Artist: Le Butcherettes Video: 'I'm Getting Sick of You' Highlight: "Being able…
- Posted on Jul 12th 2011 2:00PM by Nicole Pajer
Thanks to the recent release of 'Sin Sin Sin' -- which sees the band signed to the label of renowned producer and musician Omar Rodriguez-Lopez (the Mars Volta, At the Drive-In), who also plays bass on the disc -- the act's stock is rising. The record has even reached No. 1 on the iTunes Mexico Alternative charts in Bender's homeland.
With a string of dates with the mighty Queens of the Stone Age on the horizon, Bender sat down with Spinner to discuss her crazy live show (from the early days of incorporating a severed pig head into the set to her token blood-soaked apron.) The fiery 22-year-old also recounts a near-death stage-diving incident in Tennessee and how Malcolm X inspired her rock 'n' roll namesake.
Why did you nickname yourself "Teri Gender Bender"?
I was really influenced by Malcolm X. I love how he said, "OK, my last name is part of who I am but it really doesn't mean anything to me because all of my ancestors were robbed of their original last name by the white man." The reason of "X" was for him unknown. For me, gender bender is, "OK, look at me as an individual, not for my sex." It's like the literal meaning of taking the gender and you're bending it -- I want you to see me for my ideas not for my anatomy.
Have you always worn the blood-soaked apron on stage? What is the significance of that?
I think there was only one time when I didn't wear it, at one show at South by Southwest. It's not like I feel that I need the apron forever, I just feel that I'm wearing it right now, going through the phase where I'm trying to portray the bloody apron of the housewife. A lot of people focus on it and I understand why -- it's provocative and it calls for attention. But for me, it's so much more than that. To me, it's about the character, trying to break the cliché of that passive-aggressive, gentle lady ... And, for me, that's what the apron means: the blood and the fury and the more obvious metaphor for the women that have died because of violence, muertas de Juárez ["the dead women of Juárez"], all the injustices that have occurred against women, mutilation, circumcisions...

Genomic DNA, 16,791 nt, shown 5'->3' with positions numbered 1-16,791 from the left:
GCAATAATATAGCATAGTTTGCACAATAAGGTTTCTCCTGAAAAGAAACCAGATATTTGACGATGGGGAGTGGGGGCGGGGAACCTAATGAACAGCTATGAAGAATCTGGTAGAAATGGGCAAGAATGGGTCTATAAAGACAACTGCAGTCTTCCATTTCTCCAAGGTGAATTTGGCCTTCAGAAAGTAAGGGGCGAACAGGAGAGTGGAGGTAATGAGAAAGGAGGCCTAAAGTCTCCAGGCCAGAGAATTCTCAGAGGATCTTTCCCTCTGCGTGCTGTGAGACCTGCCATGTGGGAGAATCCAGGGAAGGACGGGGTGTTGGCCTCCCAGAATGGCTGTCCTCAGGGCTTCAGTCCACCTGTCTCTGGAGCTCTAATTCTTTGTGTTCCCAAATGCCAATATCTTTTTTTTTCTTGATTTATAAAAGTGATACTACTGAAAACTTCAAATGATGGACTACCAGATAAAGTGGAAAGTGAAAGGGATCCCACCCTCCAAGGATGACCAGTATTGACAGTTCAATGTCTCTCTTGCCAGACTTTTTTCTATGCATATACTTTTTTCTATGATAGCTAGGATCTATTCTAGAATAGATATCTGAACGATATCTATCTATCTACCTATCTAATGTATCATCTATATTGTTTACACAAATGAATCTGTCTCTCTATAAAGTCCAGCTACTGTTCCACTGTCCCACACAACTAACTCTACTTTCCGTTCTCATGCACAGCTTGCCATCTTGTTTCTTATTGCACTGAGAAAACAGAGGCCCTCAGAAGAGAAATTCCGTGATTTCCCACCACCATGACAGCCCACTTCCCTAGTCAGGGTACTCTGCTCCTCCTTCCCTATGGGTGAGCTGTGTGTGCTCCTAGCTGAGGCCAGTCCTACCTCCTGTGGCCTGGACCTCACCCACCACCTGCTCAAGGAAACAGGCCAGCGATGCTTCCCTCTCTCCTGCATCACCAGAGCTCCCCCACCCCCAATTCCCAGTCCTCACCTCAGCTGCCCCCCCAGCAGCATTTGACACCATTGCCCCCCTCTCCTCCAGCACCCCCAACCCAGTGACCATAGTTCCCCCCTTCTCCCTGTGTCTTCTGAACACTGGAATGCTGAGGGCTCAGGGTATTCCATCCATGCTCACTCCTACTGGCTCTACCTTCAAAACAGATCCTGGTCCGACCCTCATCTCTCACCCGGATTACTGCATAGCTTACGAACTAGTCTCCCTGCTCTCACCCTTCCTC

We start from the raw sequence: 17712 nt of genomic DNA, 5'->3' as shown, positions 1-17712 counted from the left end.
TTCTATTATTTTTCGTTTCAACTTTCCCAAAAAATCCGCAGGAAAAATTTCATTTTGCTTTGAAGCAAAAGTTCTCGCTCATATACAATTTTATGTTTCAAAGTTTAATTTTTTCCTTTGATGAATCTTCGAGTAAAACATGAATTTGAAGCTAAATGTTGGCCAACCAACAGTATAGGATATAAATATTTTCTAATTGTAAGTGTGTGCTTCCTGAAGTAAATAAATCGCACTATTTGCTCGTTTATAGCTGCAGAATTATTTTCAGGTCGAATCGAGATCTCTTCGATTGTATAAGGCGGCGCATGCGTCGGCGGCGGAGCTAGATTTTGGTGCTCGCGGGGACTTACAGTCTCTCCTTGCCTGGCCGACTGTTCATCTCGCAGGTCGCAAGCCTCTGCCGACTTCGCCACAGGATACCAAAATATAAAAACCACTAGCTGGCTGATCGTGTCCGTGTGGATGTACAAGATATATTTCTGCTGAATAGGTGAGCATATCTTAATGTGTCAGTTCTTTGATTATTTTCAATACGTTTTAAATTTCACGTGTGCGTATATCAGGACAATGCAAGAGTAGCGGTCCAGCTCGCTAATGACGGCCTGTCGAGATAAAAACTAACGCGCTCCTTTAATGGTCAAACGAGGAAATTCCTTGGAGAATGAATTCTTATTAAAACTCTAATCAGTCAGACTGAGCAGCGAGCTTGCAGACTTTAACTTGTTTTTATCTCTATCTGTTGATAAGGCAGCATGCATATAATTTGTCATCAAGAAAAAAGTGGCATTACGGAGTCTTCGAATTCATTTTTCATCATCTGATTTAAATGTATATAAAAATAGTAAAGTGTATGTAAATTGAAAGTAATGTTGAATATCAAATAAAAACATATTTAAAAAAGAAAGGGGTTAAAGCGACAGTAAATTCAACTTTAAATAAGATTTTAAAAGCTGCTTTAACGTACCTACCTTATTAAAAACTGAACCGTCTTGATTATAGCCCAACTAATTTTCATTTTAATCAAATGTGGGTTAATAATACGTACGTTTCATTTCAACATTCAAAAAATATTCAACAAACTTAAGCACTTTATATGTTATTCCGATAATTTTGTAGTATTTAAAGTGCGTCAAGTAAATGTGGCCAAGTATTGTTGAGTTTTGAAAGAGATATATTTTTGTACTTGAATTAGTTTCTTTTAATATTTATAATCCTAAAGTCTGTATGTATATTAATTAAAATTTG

You are selling replicas of the apron online in your fan store. Have those been popular?
A long time ago we sold handmade ones. We started doing this [last] tour and Gabe was like, "Let's do it again." So I think the aprons are a very good idea. I wear it and I also see a lot of girls sending me pictures of them wearing aprons, which I think is very cool.
When you say that they are "homemade," how do you go about making them?
I bought my apron in a little store in Guadalajara just in front of Plaza de Sol, which is a really popular little plaza there, and outside of that they have uniforms. They have so many types of aprons so I just buy my aprons there whenever I get the chance. I buy a bunch and Gabe is a painter as well, besides being a drummer, so he's really good at splashing things around. He takes care of the splashing blood on the aprons.